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Sergeant Carter's actual rank was Gunnery Sergeant, a.k.a. "Gunny".
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The only regular character associated with the platoon not to get promoted during the series run was Gunnery Sergeant Vince Carter. All Privates in the platoon were promoted by the end of the first season two episode.
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The marching of recruits scene at the beginning of each episode takes place at the Marine Corps Recruit Depot (MCRD) in San Diego.
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Sergeant Hacker's (Allen Melvin) rank was Staff Sergeant.
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Originally, CBS rejected the show, because they felt that many female viewers would be put off by a show with a military theme. However, when Producer Danny Thomas threatened to take the show to NBC, CBS changed their minds.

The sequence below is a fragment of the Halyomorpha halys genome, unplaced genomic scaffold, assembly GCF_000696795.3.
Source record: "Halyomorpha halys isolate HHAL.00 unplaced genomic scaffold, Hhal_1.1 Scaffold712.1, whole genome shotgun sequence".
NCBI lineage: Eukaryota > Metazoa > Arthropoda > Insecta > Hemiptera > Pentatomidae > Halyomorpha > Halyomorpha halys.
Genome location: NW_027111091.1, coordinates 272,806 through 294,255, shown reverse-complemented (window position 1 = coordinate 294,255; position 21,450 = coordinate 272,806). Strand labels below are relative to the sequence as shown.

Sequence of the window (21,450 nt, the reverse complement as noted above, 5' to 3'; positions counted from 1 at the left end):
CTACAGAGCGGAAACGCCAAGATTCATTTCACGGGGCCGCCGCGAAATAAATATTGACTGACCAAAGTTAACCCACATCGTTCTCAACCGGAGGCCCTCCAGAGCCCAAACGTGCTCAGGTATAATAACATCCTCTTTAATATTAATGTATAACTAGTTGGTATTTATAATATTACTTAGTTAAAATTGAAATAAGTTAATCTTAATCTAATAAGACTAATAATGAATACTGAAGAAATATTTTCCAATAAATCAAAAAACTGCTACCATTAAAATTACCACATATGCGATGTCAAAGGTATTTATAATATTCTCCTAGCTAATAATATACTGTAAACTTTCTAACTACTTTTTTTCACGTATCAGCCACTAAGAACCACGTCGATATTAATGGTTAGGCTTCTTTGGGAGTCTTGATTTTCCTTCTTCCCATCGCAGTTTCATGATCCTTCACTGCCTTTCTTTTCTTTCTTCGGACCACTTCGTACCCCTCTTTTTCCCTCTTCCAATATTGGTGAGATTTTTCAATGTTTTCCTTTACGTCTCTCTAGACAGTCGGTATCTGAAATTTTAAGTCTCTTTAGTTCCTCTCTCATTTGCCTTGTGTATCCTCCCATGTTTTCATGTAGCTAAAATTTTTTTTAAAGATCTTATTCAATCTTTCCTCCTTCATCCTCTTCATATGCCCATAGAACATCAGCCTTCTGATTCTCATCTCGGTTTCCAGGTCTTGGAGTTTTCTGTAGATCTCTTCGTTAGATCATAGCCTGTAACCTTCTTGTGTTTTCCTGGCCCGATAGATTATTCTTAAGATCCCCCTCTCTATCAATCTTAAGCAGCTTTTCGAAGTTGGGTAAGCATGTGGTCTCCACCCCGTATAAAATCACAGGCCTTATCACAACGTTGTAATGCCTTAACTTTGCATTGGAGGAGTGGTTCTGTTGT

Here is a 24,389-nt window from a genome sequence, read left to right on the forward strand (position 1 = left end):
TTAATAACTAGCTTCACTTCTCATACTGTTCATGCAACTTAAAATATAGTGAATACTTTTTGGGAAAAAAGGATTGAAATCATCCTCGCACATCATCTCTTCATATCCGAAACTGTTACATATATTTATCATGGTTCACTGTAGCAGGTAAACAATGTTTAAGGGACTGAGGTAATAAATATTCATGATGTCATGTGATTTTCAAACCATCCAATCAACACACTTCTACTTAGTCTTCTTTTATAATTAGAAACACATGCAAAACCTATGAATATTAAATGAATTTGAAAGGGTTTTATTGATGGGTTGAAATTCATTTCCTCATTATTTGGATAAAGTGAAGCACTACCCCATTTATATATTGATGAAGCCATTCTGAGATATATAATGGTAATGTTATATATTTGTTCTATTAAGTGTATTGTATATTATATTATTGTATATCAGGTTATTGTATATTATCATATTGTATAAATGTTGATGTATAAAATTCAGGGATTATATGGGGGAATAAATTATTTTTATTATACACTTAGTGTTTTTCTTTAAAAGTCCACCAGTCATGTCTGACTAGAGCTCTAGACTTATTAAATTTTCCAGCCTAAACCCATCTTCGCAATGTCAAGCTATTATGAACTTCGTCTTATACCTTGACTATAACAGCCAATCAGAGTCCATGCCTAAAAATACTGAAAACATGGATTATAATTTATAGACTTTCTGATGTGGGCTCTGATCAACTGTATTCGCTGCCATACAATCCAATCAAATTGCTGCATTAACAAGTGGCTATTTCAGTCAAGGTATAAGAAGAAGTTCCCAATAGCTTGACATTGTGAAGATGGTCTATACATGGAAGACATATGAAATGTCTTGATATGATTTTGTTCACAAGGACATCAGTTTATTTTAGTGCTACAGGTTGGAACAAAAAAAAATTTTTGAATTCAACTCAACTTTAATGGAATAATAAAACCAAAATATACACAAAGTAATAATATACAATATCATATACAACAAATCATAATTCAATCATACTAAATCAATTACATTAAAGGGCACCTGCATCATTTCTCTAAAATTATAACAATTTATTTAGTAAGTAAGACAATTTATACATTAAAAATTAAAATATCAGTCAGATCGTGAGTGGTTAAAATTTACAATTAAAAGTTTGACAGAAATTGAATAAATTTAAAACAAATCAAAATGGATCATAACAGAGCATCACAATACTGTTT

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Gomer Pyle was brought to you by General Foods (now Kraft Foods) makers of Shake and Bake, Jell-O, and Good Seasons Salad Dressings.
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Jim Nabors (Gomer Pyle) is the only actor to appear in all one hundred fifty episodes of the series.
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Lieutenant Colonel Gray's medals are: Silver Star, Navy and Marine Corps Medal, Legion Of Merit (Legionnaire), Navy Presidential Unit Citation, Marine Corps Good Conduct Medal, Marine Corps Expeditionary Medal, World War II Victory Medal, Asiatic/Pacific Campaign Medal (three Campaigns), Navy Unit Commendation, Korean Service Medal (four Campaigns), U.N. Service Medal, and Korean Unit Citation.
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Gomer often refers to the Marine Corps as Corpse. Corps is actually pronounced to sound like "core."
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Gomer's middle name begins with the letter "S", as seen on a close-up of his paycheck in the season one episode, "Pay Day".
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See also

Goofs | Crazy Credits | Quotes | Alternate Versions | Connections | Soundtracks